first and second branch circuits which are disposed between the output of the charge pump circuit and respective terminals of the resistor and each of which one includes two complementary transistors of which one has a control terminal thereof connected to a first current-carrying terminal thereof to operate essentially as a diode,
at least one of the transistors which can operate as diodes having an effective area, at a second current-carrying terminal thereof, larger than those of corresponding terminals of the other transistors of the current-mirror circuit.
5. The circuit of claim 1, wherein said boosted output has a voltage which is more positive than the direct-current supply voltage, and the direct-current supply voltage is positive.
6. The circuit of claim 1, wherein said amplifier is powered exclusively by said charge pump.
7. A circuit for controlling the maximum current in a field-effect power transistor connected to drive a load with a sensing resistor in series therewith, comprising:
connections for receiving first and second power supply voltages; a charge pump connected to receive said power supply voltages, and therefrom to generate a boosted output at a more extreme voltage than said first power supply voltage; and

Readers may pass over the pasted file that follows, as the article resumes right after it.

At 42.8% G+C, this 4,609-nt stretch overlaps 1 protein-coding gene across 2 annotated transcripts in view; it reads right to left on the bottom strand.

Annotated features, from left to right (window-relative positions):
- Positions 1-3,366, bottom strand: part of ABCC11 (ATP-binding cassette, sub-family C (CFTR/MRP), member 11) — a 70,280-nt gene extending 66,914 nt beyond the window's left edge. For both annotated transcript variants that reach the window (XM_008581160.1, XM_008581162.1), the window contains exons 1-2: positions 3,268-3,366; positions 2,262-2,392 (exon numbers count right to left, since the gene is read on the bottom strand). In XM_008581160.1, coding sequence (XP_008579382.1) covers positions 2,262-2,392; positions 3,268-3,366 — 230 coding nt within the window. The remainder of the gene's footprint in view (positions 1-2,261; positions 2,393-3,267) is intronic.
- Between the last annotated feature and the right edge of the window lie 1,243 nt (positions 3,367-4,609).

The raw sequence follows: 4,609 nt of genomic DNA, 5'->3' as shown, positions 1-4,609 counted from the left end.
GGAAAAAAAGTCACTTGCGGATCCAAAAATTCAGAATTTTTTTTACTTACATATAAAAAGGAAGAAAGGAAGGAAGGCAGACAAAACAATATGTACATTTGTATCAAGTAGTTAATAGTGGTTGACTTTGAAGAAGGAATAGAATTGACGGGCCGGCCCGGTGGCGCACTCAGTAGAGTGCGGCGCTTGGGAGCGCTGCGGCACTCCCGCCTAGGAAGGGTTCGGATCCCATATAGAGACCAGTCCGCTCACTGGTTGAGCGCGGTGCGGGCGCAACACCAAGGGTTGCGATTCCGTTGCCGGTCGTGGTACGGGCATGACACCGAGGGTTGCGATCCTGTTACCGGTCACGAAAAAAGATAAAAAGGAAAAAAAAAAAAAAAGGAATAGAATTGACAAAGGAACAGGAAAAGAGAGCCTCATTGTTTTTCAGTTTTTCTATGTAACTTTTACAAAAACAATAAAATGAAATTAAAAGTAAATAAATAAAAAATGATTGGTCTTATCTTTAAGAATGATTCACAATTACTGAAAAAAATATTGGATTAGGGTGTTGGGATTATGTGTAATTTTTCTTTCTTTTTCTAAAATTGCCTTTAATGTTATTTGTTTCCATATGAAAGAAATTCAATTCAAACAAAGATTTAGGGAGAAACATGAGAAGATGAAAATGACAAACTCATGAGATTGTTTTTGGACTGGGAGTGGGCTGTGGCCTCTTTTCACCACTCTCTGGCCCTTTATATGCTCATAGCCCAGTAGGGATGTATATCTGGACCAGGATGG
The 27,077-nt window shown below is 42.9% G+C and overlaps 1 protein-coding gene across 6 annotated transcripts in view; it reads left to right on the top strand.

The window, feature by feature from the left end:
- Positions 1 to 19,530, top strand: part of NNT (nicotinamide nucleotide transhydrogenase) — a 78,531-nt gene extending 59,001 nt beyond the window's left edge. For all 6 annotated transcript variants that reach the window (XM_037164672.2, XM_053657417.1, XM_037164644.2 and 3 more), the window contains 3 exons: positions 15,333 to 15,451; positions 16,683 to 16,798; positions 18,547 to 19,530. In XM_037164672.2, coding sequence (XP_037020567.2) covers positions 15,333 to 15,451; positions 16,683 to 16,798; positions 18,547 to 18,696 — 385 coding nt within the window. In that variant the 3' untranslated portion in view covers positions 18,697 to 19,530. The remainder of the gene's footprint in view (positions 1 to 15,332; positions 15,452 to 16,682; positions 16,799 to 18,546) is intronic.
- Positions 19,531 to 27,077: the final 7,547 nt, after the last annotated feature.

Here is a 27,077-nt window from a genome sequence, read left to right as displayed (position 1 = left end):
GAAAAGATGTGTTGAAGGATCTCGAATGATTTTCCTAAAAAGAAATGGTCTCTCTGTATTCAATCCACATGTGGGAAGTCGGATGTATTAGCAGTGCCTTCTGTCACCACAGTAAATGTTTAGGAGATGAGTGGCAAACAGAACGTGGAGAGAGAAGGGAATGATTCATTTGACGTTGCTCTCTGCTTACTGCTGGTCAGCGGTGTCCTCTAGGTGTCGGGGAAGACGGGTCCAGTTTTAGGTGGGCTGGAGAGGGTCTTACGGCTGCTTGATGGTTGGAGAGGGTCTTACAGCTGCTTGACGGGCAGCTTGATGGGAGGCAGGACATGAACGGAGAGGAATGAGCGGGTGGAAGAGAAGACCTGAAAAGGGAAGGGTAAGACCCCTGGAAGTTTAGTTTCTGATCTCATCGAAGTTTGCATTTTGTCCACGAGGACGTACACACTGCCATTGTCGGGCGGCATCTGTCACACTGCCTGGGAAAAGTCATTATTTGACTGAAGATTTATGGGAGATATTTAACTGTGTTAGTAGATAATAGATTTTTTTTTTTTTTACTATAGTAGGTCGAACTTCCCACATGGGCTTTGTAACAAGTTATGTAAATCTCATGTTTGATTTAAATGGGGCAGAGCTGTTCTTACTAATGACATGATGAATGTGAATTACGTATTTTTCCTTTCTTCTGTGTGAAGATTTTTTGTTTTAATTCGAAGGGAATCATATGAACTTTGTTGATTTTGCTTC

a transconductance operational amplifier connected to receive the voltage across the sensing resistor as a differential input thereto, and connected to receive a supply current from said boosted output, and connected and configured to drive the gate of the power transistor either toward said boosted output, or else toward said second supply voltage, in accordance with said differential input;
whereby the current through said power transistor is prevented from exceeding a predetermined maximum value.
8. The circuit of claim 7, wherein the first power supply voltage is more positive than the second power supply voltage.
9. The circuit of claim 7, wherein said boosted output has a voltage which is more positive than the first power supply voltage, and the first power supply voltage is more positive than the second power supply voltage.
10. The circuit of claim 7, wherein said amplifier receives said differential input at the emitters of a pair of bipolar transistors which have bases thereof connected together.
11. The circuit of claim 7, wherein said amplifier receives said differential input at the emitters of a first pair of transistors, which are bipolar and have bases thereof connected together, and wherein said charge pump provides said supply current to a second pair of bipolar transistors which are of opposite type to, and connected in series with, said first pair of transistors.
12. The circuit of claim 7, wherein said amplifier receives said differential input at the emitters of a first pair of transistors, which are bipolar and have bases thereof connected together and have unequal emitter areas, and wherein said charge pump provides said supply current to a second pair of bipolar transistors which are of opposite type to, and connected in series with, said first pair of transistors.
13. The circuit of claim 7, wherein said amplifier is powered exclusively by said charge pump.
14. A circuit for controlling the maximum current in a field-effect power transistor connected to drive a load with a sensing resistor in series therewith, comprising: